Washington Square News

Best of Summer Film

Best of Summer Film

By Guru Ramanathan, Film Editor

August 26, 2018


Filed under Arts, Film

As summer winds down, relive some of the season's best and most memorable films.

‘We the Animals’: A Portrait of Childhood

‘We the Animals’: A Portrait of Childhood

By Alex Cullina, Film Editor

August 26, 2018


Filed under Arts, Film

Jeremiah Zagar's new film "We the Animals" creates an emotionally and visually stunning narrative about childhood.

Film Series Spotlights Women Behind the Camera

Film Series Spotlights Women Behind the Camera

By Ryan Mikel, Arts Editor

August 1, 2018


Filed under Arts, Film, Top Stories

Uptown, the Film Society of Lincoln Center is hosting "The Female Gaze," a two-week survey of films shot by women cinematographers. WSN sat down with curators Madeline Whittle and Tyler Wilson to discuss the films that are on display.

Review: Puberty Sucks But ‘Eighth Grade’ Doesn’t

Review: Puberty Sucks But ‘Eighth Grade’ Doesn’t

By Ryan Mikel, Arts Editor

July 13, 2018


Filed under Arts, Film, Top Story, Uncategorized

Buckle up. "Eighth Grade" is taking us on a trip down memory lane.

Brooklyn Kids Festival Tackles Adversity, Bullies and Trump, Too

Brooklyn Kids Festival Tackles Adversity, Bullies and Trump, Too

By Ryan Mikel, Arts Editor

June 5, 2018


Filed under Arts, Film, Top Stories

The Brooklyn International Film Festival held its kidsfilmfest this past weekend, where 15 films tackled prevalent themes in today's political landscape.

Tribeca 2018: ‘Bobby Kennedy for President:’ A Glossy Tribute

Tribeca 2018: ‘Bobby Kennedy for President:’ A Glossy Tribute

By Lily Dolin, Staff Writer

April 30, 2018


Filed under Arts, Film, Tribeca Film Fest

The Netflix docuseries “Bobby Kennedy for President" explores the life of the New York Senator before his tragic assassination in 1968.

Tribeca 2018: ‘Maine’ Lacks a Main Event

Tribeca 2018: ‘Maine’ Lacks a Main Event

By Matthew Holman, Entertainment Editor

April 30, 2018


Filed under Arts, Film, Tribeca Film Fest

Matthew Brown's "Maine" is a film lost in the wilderness.

Tribeca 2018: A Complex Examination of Grief in ‘To Dust’

Tribeca 2018: A Complex Examination of Grief in ‘To Dust’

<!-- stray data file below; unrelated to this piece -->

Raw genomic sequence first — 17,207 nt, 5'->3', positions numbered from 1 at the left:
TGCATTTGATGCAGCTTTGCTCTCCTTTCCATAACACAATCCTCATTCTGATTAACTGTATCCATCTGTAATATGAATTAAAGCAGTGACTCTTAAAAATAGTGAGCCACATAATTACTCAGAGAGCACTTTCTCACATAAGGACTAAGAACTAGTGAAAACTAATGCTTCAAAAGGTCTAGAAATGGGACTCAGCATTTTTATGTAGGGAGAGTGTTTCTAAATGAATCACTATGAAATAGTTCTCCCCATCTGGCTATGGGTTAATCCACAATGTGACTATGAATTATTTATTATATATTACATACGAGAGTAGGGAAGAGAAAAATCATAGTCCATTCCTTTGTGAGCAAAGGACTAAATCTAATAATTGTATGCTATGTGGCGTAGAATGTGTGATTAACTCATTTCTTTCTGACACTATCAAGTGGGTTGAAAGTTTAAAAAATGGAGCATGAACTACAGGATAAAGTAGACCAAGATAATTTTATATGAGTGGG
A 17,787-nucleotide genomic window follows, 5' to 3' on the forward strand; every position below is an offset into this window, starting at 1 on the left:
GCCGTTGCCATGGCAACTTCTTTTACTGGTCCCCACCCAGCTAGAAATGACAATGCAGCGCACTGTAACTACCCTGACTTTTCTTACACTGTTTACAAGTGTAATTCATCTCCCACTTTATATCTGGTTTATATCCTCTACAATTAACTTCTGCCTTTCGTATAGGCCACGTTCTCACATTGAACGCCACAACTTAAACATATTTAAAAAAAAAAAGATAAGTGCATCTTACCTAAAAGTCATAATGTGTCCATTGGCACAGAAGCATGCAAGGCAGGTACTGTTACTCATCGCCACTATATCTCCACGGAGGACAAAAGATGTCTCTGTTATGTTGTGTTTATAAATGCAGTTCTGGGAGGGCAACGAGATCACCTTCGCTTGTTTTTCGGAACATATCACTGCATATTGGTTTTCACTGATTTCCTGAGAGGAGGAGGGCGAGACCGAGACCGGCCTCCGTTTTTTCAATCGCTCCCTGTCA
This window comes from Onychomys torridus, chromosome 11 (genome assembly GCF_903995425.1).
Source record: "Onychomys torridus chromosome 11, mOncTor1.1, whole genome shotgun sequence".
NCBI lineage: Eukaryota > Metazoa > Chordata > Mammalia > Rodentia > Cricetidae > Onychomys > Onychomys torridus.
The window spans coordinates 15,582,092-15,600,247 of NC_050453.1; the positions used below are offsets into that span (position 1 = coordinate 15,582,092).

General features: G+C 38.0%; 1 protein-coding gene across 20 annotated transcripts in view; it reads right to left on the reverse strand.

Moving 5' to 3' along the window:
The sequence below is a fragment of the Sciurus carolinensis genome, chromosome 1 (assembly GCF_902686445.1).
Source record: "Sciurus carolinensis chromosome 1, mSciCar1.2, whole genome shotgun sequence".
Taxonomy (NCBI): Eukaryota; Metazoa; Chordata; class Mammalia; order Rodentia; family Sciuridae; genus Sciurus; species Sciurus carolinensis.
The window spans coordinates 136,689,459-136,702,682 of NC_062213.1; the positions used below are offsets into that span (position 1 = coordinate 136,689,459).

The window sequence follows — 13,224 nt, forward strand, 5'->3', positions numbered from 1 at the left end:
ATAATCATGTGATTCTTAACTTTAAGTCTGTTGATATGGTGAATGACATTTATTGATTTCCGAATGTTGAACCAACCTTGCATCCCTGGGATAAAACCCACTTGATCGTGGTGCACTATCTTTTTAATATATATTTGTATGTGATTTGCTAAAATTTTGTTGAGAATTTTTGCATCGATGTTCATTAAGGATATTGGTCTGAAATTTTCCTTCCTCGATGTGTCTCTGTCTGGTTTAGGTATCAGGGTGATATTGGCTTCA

By Alex Cullina, Staff Writer

April 30, 2018


Filed under Arts, Film, Tribeca Film Fest

"To Dust" follows Shmuel, a Hasidic Jew, and the grief surrounding his wife's death. It won the audience award at the 2018 Tribeca Film Festival.

Tribeca 2018: ‘Jellyfish’ Is a Valiant First Effort for James Gardner

Tribeca 2018: ‘Jellyfish’ Is a Valiant First Effort for James Gardner

By Guru Ramanathan, Staff Writer

April 30, 2018


Filed under Arts, Film, Tribeca Film Fest

If one were to judge James Gardner’s film “Jellyfish” on its synopsis, their initial assumptions may deceive them.

Tribeca 2018: Comedy and Trauma and ‘All About Nina’

Tribeca 2018: Comedy and Trauma and ‘All About Nina’

By Natalie Whalen, Film Editor

April 30, 2018


Filed under Arts, Film, Tribeca Film Fest

NYU alumna Eva Vives’ newest film “All About Nina" blends comedy, drama and romance, but if you came just for the laughs, be warned...

Tribeca 2018: ‘The Night Eats the World’ Is A Great Zombie Movie

Tribeca 2018: ‘The Night Eats the World’ Is A Great Zombie Movie

By Alex Cullina, Staff Writer

April 27, 2018


Filed under Arts, Film, Tribeca Film Fest

“The Night Eats the World" follows one man's journey after an outbreak of flesh-eating zombies.

Staff Recs: Intelligent Horror Films

Staff Recs: Intelligent Horror Films

By Ryan Mikel, Guru Ramanathan, Anubhuti Kumar, Tyler Crews, Alex Cullina, and Alejandro Villa Vásquez

April 27, 2018


Filed under Arts, Film

In honor of "A Quiet Place" getting a sequel and "Get Out" winning an Oscar, WSN has compiled a list of the most intelligent horror films for your viewing pleasure.

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